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2017 Summer Movie Preview

This season offers plenty of treats for grownup filmgoers

  • Illustration by Josue Evilla; Images Courtesy of Lionsgate, Cohen Media Group, Warner Brothers, The Orchard, Focus Features and Columbia Pictures

    The Great Summer Movie For Grownups Preview

    This summer movie season isn’t just for kids. In fact, the 2017 roster boasts three highly anticipated titles by award-worthy directors with decidedly adult tastes: Christopher Nolan (The Dark Knight), Sofia Coppola (Lost in Translation) and Kathryn Bigelow (The Hurt Locker). And more than a few releases place 50+ stars front and center. Here are 12 upcoming movies that grownups of all ages can appreciate. 

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  • Gilles Mingasson/Courtesy of IFC Films

    'Wakefield' (May 19)

    Bryan Cranston stars in an adaptation of E.L. Doctorow’s story about a man in the throes of a midlife crisis. He decides to escape his suffocating life and hide out in his attic, where he observes and comments upon the comings and goings of his family, including his seemingly perfect wife (Jennifer Garner). Director-writer Robin Swicord brings a scathing honesty to what is essentially a one-man show.

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  • Courtesy of Cohen Media Group

    'Churchill' (June 2)

    Cigar at the ready, Scottish actor Brian Cox embodies British Prime Minister Winston Churchill at a high-pressure moment in World War II: the week before the D-Day attack on the Normandy beaches. (This November brings a second Churchill-related drama, Darkest Hour, with Gary Oldman as the so-called British Bulldog.)

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  • Courtesy Everett Collection

    'The Hero' (June 9)

    A one-of-a-kind actor, Sam Elliott, 72 (The Big Lebowski, TV’s Justified) has gone mostly unsung for too long. In this film he moseys into a custom-made lead role as an aging Western star who spends his waning days as a barbecue sauce spokesman — when he isn’t in a pot-smoking haze. But a scary medical diagnosis forces him to reconsider his life and career.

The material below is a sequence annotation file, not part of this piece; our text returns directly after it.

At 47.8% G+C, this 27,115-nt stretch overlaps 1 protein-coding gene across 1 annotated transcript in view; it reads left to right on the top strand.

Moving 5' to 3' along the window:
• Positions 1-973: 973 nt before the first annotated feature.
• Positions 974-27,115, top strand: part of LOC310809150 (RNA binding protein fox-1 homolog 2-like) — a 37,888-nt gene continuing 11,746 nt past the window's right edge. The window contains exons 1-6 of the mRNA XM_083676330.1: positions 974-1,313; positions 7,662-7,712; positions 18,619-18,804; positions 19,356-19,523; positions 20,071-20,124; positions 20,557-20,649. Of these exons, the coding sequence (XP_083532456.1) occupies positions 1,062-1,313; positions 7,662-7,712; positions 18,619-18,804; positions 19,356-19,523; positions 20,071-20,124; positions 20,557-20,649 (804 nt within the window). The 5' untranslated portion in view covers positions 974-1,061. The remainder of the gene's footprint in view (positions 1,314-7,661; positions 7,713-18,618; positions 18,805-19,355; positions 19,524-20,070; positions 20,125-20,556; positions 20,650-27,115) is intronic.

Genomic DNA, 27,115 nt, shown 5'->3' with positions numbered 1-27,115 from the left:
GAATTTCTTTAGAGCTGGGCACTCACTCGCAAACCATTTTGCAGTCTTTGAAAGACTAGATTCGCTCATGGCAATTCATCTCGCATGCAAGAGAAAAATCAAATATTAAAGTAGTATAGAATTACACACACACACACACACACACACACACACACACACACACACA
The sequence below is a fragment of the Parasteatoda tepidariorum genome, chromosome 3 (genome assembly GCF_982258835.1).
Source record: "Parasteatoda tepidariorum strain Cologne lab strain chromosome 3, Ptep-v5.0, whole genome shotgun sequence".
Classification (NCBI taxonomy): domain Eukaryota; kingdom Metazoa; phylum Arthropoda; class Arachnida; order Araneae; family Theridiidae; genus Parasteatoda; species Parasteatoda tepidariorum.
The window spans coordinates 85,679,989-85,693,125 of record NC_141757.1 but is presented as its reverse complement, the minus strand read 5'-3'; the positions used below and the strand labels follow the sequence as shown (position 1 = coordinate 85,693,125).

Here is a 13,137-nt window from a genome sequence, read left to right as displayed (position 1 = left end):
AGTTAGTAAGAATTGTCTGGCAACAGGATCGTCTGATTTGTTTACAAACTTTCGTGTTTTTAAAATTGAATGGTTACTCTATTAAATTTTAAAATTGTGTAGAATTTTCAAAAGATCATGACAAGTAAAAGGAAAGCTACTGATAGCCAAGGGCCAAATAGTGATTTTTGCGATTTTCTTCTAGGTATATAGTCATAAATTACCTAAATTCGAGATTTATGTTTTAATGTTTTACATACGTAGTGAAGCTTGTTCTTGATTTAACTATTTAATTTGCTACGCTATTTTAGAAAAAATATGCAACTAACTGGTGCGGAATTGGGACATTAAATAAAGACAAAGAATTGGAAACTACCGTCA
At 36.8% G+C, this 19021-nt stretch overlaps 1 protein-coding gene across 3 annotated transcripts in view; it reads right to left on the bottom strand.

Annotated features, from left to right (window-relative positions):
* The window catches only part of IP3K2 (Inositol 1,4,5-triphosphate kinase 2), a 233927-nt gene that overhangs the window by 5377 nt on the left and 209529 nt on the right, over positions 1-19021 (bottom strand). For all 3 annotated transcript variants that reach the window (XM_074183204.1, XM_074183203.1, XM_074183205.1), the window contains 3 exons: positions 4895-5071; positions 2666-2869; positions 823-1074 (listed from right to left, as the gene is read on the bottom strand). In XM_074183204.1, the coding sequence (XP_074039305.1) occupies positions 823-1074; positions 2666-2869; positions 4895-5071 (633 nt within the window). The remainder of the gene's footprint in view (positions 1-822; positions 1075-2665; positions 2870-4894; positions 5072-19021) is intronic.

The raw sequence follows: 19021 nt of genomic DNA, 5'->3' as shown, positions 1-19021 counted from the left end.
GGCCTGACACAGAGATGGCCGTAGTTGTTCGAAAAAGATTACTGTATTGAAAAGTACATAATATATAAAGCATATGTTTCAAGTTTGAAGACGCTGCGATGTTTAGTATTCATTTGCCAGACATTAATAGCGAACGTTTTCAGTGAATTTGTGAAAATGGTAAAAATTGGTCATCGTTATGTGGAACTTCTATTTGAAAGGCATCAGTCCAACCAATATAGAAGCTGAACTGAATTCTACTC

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  • Courtesy of Bleecker Street

    'Megan Leavey' (June 9)

    If you liked the doggy doings of Marley & Me and Max, make a date with this true-life story of a heroic Marine (Kate Mara of House of Cards and The Martian) and her bomb-sniffing German shepherd, Rex, who saved countless lives during two tours of duty in Iraq. Leavey, retired after a combat injury, faces one more battle: to save 11-year-old Rex from being euthanized so she can adopt him.

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  • Courtesy of Sony Pictures Classics

    'Maudie' (June 16)

    This rare biopic about a female painter stars British actress Sally Hawkins (an Oscar nominee as Cate Blanchett’s sister in Blue Jasmine) as Canadian folk artist Maud Lewis, who overcame debilitating arthritis to produce vivid artworks inspired by her native Nova Scotia. Ethan Hawke (Boyhood) is her irascible husband, Everett, who hired her as a maid for his one-room cabin and married her weeks later.

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  • Ben Rothstein/Focus Features

    'The Beguiled' (June 23)